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I've gone through Unity's documentation for Quaternion.LookRotation, but I didn't get the full understanding of how it works.

  1. What is the meaning of Creates a rotation with the specified forward and upwards directions?
  2. And if I have to rotate my object in X axis I have to modify both X and Z axisVector3 lookAt = new Vector3(relativePos.x, 0, relativePos.z); transform.rotation = Quaternion.LookRotation(lookAt);, why can't I only just modify the X axis directly to rotate?
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  • \$\begingroup\$ In that second example, it looks like you're rotating about the y axis, no? Remember the axis of rotation is perpendicular to the plane of rotation. \$\endgroup\$ – DMGregory May 28 '18 at 12:28
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I am not sure what you mean with "modify the X axis". If you intend to do transform.rotation.x = value, then you are going to fail, because quaternions are not that simple. There is a reason why the documentation says "Don't modify this directly unless you know quaternions inside out.". You should only modify the individual fields of a Quaternion when you actually understand the math behind them. And very few developers actually understand it, so don't feel bad when your head starts to hurt. Just accept that quaternions are magic and get on with your life.

Or maybe you are thinking about rotating a Quaternion with transform.rotation *= Quaternion.Euler(x, 0.0f, 0.0f);. Now you are on the right track. But when you want one object to rotate so that it faces a certain point, then you have to calculate the values for x yourself. And if your knowledge of trigonometry isn't the freshest, you might have to think a few minutes about how to calculate that correctly.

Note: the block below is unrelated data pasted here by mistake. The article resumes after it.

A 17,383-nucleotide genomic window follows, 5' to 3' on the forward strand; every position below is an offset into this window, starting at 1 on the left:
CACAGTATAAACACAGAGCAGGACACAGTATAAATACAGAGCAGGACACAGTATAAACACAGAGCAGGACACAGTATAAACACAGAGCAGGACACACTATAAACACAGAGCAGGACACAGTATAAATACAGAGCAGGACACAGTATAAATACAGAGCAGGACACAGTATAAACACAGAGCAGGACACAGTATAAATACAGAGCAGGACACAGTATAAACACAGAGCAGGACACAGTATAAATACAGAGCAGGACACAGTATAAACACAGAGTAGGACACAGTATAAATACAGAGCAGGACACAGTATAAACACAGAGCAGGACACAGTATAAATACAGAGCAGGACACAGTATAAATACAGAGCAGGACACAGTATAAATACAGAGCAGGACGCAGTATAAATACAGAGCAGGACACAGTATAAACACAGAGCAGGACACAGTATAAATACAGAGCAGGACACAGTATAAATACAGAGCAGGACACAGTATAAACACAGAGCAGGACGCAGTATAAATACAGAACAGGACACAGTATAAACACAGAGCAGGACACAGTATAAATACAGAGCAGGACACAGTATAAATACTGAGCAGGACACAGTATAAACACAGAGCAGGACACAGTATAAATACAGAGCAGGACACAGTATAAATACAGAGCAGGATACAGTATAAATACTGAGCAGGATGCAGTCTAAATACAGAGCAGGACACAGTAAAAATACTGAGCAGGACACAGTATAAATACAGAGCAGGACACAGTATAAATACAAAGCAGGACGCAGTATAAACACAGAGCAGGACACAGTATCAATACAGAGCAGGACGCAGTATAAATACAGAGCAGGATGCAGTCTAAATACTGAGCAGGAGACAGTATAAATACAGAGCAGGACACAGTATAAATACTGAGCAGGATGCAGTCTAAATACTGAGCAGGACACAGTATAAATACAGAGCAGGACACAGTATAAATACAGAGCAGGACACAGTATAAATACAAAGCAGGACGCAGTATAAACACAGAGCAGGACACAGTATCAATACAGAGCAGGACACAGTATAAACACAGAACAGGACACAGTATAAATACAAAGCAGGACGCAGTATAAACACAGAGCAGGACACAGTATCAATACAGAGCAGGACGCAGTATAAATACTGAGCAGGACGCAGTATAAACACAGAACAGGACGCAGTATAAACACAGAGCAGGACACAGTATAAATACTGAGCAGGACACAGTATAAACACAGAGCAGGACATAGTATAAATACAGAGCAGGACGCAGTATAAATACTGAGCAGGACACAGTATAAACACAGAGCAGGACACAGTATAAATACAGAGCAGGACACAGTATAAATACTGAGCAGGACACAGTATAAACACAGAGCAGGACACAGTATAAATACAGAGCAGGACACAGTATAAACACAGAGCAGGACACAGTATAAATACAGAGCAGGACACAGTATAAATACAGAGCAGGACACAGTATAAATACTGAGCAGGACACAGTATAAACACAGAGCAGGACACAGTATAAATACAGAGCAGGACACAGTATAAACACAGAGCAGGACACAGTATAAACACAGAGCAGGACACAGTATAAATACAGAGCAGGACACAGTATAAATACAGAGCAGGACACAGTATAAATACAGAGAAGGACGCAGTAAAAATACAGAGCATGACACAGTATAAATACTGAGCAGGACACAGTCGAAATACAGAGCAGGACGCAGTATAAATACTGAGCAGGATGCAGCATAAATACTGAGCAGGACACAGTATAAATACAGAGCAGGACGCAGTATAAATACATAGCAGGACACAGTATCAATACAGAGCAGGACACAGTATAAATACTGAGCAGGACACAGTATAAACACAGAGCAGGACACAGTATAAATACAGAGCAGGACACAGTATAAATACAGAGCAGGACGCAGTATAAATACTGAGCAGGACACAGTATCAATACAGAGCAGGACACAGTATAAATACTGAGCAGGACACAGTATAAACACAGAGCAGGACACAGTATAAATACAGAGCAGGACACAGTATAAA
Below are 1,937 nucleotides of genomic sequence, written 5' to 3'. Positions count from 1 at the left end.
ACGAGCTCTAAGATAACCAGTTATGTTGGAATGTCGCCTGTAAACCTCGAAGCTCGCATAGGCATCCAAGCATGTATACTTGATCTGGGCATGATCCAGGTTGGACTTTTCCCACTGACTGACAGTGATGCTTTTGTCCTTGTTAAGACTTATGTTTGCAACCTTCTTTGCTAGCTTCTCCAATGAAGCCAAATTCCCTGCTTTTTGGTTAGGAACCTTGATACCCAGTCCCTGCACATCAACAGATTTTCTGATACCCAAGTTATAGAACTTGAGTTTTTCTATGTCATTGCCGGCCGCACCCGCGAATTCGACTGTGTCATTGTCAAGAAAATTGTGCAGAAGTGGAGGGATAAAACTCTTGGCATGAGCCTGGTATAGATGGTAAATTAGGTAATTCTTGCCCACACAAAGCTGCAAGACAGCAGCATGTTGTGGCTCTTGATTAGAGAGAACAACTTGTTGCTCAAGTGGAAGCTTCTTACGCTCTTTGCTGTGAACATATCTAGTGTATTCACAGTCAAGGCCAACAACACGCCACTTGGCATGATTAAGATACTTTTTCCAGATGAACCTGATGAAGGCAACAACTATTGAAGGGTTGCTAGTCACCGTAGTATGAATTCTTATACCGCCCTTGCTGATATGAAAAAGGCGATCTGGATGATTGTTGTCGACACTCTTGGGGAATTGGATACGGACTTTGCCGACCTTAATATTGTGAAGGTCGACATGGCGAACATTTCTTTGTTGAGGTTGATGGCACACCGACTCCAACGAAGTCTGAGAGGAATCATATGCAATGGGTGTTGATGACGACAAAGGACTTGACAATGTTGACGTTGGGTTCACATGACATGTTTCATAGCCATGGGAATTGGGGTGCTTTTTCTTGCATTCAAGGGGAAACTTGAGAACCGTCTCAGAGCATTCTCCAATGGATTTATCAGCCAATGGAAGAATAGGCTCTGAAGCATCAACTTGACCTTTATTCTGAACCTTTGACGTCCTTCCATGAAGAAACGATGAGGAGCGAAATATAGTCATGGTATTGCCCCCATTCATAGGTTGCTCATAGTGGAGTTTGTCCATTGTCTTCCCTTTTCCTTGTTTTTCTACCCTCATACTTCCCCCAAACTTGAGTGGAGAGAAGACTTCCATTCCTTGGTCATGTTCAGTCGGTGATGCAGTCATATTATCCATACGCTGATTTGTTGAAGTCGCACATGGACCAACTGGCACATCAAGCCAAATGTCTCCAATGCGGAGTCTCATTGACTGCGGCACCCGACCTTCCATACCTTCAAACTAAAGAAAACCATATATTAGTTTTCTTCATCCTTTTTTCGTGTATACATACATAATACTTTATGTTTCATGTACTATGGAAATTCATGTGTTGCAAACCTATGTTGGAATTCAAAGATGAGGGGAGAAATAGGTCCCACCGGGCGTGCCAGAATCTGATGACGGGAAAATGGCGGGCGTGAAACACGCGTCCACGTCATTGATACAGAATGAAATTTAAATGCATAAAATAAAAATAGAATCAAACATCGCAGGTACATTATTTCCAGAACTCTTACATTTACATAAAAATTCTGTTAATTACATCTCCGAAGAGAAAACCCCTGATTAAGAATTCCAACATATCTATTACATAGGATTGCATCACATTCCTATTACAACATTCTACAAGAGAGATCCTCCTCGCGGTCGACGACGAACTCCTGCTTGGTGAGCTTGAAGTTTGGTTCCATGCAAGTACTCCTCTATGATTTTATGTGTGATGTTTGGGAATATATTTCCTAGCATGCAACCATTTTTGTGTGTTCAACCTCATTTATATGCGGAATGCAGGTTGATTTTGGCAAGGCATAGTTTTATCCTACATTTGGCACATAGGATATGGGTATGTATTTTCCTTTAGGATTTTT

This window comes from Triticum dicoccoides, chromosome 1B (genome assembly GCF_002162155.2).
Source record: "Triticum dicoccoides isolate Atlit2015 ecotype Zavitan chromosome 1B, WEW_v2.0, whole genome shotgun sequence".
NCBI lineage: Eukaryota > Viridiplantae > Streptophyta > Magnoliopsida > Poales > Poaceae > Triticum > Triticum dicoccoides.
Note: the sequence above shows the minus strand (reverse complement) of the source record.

That's why there is a convenient method just for this common use-case.

If you just want one object to rotate in a way that it faces a different game object, you use Quaternion.LookRotation(position);. Now you might wonder why you need the additional "upwards" vector. Note that when you are looking from the perspective of the object, then there are three ways to rotate it:

  • pitch
  • yaw
  • roll

You usually want to change only pitch and yaw and keep the roll the way it is. But sometimes in order to do that you need to tell the engine the difference between pitching, yawing and rolling. That's what the upward-vector is for. Note that this is an optional argument. You can omit it. The engine will then assume you mean upwards in world-space. But sometimes you want to use a different upward-axis. The upward parameter allows you to do that if you want to.

For a possible use-case, consider a space ship with turrets attached on the top and on the sides. You want all those turrets to be able to track enemy fighters in a hemisphere oriented relative to their mounting-point. The best way to do that is obviously by using Quaternion.LookRotation(enemy.transform.position - turret.transform.position). But you still want all the guns to stay level relative to the hull of the space ship and not rotate around the barrel-axis. This is additionally complicated by the fact that the ship itself is able to rotate. So you need to tell LookRotation which way is up for that specific turret.

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Quaternion.LookRotation(forward, up) constructs an orientation quaternion that...

  • rotates an object's local z+ axis (0, 0, 1) — the blue arrow on its local translation gizmo — to point exactly in the worldspace direction you pass as forward. It makes the object "look" in that direction.

  • rotates an object's local y+ axis (0, 1, 0) — the green arrow on its local translation gizmo — to point as close as possible to the worldspace direction you pass as up (or to world up if you skip this parameter). This controls the twist or roll about that forward axis.

By specifying a forward direction of the form (x, 0, z), you're ensuring that the resulting rotation will look along the XZ plane. ie. it will be a yaw rotation about the y axis, with no pitch / x-axis rotation upward or downward.

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